Part of the laser system used by scientists at Imperial College to measure the shape of the electron. Photograph: Joe Smallman/Imperial College
at Imperial College London have made the most accurate measurement yet
of the shape of the humble electron, finding that it is almost a perfect
sphere, in a study published in the journal Nature
this week. The experiment, which spanned more than a decade, suggests
that the electron differs from being perfectly round by less than
0.000000000000000000000000001 cm. This means that if the electron was
magnified to the size of the solar system, it would still appear
spherical to within the width of a human hair.
physicists from Imperial’s Centre for Cold Matter studied the electrons
inside molecules called ytterbium fluoride. Using a very precise laser,
they made careful measurements of the motion of these electrons. If the
electrons were not perfectly round then, like an unbalanced
spinning-top, their motion would exhibit a distinctive wobble,
distorting the overall shape of the molecule. The researchers saw no
sign of such a wobble.
researchers are now planning to measure the electron’s shape even more
closely. The results of this work are important in the study of
antimatter, an elusive substance that behaves in the same way as
ordinary matter, except that it has an opposite electrical charge. For
example, the antimatter version of the negatively charged electron is
the positively charged anti-electron (also known as a positron).
Understanding the shape of the electron could help researchers
understand how positrons behave and how antimatter and matter might
co-author, Dr Jony Hudson, from the Department of Physics at Imperial
College London, said, “We’re really pleased that we’ve been able to
improve our knowledge of one of the basic building blocks of matter.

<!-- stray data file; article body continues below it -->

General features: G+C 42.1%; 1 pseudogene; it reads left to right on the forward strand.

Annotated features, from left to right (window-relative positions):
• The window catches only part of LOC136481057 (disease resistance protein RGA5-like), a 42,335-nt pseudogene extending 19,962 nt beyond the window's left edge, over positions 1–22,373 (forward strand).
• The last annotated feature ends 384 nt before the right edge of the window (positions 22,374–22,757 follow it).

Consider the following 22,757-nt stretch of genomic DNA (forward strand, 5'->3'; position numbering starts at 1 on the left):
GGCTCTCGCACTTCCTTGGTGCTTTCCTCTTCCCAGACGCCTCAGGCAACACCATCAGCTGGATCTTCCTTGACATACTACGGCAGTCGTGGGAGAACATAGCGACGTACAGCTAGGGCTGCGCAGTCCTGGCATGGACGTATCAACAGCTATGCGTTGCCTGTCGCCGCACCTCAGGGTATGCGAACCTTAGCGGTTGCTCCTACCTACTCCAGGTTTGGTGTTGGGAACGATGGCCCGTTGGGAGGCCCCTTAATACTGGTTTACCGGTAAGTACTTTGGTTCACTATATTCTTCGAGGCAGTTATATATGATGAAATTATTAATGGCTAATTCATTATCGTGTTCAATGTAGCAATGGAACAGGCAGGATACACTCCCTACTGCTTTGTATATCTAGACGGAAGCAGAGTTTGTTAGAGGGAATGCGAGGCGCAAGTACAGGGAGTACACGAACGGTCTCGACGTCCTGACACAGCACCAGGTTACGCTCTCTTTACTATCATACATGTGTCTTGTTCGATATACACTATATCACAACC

It’s been a very difficult measurement to make, but this knowledge will
let us improve our theories of fundamental physics. People are often
surprised to hear that our theories of physics aren’t ‘finished’, but in
truth they get constantly refined and improved by making ever more
accurate measurements like this one.”
currently accepted laws of physics say that the Big Bang created as
much antimatter as ordinary matter. However, since antimatter was first
envisaged by Nobel Prize-winning scientist Paul Dirac in 1928, it has
only been found in minute amounts from sources such as cosmic rays and
some radioactive substances.
Centre for Cold Matter aims to explain this lack of antimatter by
searching for tiny differences between the behaviour of matter and
antimatter that no-one has yet observed. Had the researchers found that
electrons are not round it would have provided proof that the behaviour
of antimatter and matter differ more than physicists previously thought.
This, they say, could explain how all the antimatter disappeared from
the universe, leaving only ordinary matter.
whole world is made almost entirely of normal matter, with only tiny
traces of antimatter. Astronomers have looked right to the edge of the
visible universe and even then they see just matter, no great stashes of
antimatter. Physicists just do not know what happened to all the
antimatter, but this research can help us to confirm or rule out some of
the possible explanations,” said Professor Edward Hinds, research
co-author and head of the Centre for Cold Matter at Imperial College
is also studied in tiny quantities in the Large Hadron Collider at CERN
in Switzerland, where physicists hope to understand what happened in
the moments following the Big Bang and to confirm some currently
unproven fundamental theories of physics, such as supersymmetry. Knowing
whether electrons are round or egg-shaped tests these same fundamental
theories, as well as other theories of particle physics that even the
Large Hadron Collider cannot test.
help improve their measurements of the electron’s shape, the
researchers at the Centre for Cold Matter are now developing new methods
to cool their molecules to extremely low temperatures, and to control
the exact motion of the molecules. This will allow them to study the
behaviour of the embedded electrons in far greater detail than ever
before. They say the same technology could also be used to control
chemical reactions and to understand the behaviour of systems that are
too complex to simulate with a computer.
SOURCE: Imperial College London